Miller’s influence transcended the classroom. Bishop’s mature work focused on the prosaic lives of shop women she observed near her Union Square studio, as in Seated Woman with Hat. Her interest in the same subjects that Miller had sought was made more effective by sublimating classical underpinnings, in favor of a nearly documentary emphasis on the individual—Miller was a socialist, Bishop was a humanist. Reginald Marsh was no less impacted by Miller’s presence, writing years after having studied, “I still show him every picture I paint. I am a Miller student.” It was Miller who discerned Marsh’s talent for painting raucous New York street subjects: “These awkward things are your work. These are real. Stick to these things and don’t let anyone dissuade you.” In works like Afternoon Coney Island and Flying Concellos, one can see the significance of draftsmanship, in suggestions of the baroque flourishes of Rubens and—in the obsessive fascination with the nude figure in motion—Michelangelo.
Although he didn’t study with Miller, Raphael Soyer’s inclusion in the group is traditional and necessary. Soyer moved to Union Square in 1931 (Miller had moved there in 1923, Bishop in 1926), and like his predecessors was inspired by the social tensions that existed in the neighborhood, symbolized by the juxtaposition of the S. Klein department store and the headquarters of New Masses, a communist publication. In common with Bishop and Marsh, Soyer sometimes depicted life on the street, but as in paintings like Woman with Scarf, was more given to French influences, especially in his growing fondness for color. I don’t think the show’s characterization of Soyer’s work as presenting “a darker side to city life” is strictly correct; rather, he would eventually mine more psychologically complex territory than Bishop. But his early paintings, those that chronicled the effects of the Great Depression, were indeed more allied with “social realism” (a term that Soyer wasn’t comfortable with), and were fueled by his response to social ills.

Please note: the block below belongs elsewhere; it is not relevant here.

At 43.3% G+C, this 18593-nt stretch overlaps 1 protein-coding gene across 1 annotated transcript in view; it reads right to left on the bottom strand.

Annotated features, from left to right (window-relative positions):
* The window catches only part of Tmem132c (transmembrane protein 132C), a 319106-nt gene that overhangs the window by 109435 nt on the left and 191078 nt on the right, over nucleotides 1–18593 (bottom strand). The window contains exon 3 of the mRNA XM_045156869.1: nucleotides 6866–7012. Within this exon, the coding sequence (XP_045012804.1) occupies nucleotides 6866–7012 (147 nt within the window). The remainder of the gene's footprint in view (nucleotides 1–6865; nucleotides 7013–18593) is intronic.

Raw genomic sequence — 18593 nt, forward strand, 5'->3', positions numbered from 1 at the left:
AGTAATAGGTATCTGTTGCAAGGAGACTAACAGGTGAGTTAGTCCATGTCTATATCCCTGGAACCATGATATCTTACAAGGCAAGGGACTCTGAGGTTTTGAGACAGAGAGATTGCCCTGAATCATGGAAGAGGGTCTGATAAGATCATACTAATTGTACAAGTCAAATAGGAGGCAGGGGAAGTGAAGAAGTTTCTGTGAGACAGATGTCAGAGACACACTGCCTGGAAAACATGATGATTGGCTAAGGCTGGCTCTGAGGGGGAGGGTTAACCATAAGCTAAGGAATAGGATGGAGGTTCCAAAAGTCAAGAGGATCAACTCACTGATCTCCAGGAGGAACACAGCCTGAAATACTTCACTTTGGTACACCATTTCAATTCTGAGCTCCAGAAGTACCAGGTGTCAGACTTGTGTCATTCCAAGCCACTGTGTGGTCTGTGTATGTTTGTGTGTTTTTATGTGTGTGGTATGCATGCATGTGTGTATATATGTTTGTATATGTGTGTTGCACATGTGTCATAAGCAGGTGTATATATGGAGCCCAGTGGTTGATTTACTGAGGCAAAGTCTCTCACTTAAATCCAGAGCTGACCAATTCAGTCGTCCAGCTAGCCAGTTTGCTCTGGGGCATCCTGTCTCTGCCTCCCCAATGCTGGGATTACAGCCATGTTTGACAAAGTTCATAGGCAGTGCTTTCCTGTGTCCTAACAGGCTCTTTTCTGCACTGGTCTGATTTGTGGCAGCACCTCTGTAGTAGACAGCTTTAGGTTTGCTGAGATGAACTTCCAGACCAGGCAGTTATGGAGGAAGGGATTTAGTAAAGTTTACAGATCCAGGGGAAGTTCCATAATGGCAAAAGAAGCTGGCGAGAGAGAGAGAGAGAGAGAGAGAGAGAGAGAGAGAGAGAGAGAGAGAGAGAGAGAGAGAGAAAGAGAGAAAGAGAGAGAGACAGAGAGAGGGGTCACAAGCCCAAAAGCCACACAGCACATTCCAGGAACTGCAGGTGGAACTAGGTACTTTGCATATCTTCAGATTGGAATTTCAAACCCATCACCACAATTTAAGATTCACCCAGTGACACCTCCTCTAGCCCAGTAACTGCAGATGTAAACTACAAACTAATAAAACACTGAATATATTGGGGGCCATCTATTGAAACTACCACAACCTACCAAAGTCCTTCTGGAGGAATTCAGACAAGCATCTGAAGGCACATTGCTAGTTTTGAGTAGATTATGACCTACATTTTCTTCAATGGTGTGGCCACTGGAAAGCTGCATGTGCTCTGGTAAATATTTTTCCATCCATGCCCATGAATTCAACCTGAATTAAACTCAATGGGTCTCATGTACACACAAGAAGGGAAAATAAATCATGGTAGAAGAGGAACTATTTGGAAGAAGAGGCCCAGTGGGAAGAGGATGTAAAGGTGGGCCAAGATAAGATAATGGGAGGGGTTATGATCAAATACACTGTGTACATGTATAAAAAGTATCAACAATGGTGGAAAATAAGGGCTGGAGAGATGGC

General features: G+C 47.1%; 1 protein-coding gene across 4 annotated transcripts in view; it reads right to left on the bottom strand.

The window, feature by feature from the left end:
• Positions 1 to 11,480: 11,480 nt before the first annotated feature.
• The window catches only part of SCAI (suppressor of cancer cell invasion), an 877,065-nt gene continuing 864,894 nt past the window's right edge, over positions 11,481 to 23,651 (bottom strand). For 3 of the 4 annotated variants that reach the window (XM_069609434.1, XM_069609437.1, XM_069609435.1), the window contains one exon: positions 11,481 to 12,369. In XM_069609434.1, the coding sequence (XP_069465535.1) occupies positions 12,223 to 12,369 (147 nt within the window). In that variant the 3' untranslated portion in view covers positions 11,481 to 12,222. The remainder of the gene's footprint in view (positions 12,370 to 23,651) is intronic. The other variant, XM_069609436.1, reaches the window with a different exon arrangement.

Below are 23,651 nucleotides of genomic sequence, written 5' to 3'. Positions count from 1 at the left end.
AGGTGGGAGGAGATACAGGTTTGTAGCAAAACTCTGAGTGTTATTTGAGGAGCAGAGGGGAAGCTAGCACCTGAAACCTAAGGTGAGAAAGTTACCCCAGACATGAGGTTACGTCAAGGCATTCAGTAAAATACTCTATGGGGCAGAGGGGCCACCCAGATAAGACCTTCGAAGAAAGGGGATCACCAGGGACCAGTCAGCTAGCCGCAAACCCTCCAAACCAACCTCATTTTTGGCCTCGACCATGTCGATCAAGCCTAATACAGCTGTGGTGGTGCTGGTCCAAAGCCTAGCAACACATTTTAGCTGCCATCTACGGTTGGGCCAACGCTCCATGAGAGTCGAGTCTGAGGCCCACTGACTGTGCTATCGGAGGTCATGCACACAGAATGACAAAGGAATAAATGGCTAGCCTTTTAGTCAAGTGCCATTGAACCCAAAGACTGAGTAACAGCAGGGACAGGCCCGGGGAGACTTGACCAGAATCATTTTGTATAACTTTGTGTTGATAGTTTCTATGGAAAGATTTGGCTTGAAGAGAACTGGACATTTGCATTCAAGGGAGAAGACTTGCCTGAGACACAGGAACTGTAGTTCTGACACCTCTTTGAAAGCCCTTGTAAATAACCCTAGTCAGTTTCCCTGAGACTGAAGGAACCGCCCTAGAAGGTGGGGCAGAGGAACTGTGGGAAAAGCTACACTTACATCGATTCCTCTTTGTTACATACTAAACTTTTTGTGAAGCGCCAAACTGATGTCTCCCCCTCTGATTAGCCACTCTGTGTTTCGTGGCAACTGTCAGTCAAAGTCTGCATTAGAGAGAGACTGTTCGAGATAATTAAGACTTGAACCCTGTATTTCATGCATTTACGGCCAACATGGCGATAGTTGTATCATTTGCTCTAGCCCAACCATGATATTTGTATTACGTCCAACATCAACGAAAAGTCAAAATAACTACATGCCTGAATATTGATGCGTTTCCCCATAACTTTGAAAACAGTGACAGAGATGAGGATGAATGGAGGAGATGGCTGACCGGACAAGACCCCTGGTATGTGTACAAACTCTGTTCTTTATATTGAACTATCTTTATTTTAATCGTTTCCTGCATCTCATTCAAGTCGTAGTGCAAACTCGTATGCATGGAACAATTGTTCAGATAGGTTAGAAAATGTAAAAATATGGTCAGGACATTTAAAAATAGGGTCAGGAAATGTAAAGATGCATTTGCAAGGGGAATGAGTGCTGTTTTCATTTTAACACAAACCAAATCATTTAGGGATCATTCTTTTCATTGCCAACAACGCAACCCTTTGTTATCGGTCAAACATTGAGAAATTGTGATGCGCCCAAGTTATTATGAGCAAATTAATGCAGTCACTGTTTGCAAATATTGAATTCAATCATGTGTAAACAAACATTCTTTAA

That the influence of Miller, and by extension, Cox, is still a force at the League is clear in the preponderance of contemporary figurative artists who reconcile the mashup between traditional precepts and the energetic catalyst of city life around them—any number of teachers here are philosophical descendants of the Union Square artists. The show includes the work of two contemporary artists, Steven Assael and David Jon Kassan, who continue to visit these approaches and themes. Some of the connections are less obvious; when I walked through the show on Saturday, Ronnie Landfield, an important abstract expressionist, came by and smiled. He pointed at a painting by Arnold Blanch—another Miller student—and said that he’d studied with him when he was fifteen.
Modern Renaissance is a rich acknowledgment of League history and its seminal role in American realism. In its persistent, if indirect, devotion to classicism, the Fourteenth Street School represented an alternative and powerful vein that complemented Robert Henri’s romantic contributions to New York City realism. Gestated in the studios of the Art Students League, the commitment to figuration found renewed vitality in its interpretations of contemporary life. It still does.
The exhibition continues through November 1, 2016 in the Art Students League’s Phyllis Harriman Mason Gallery.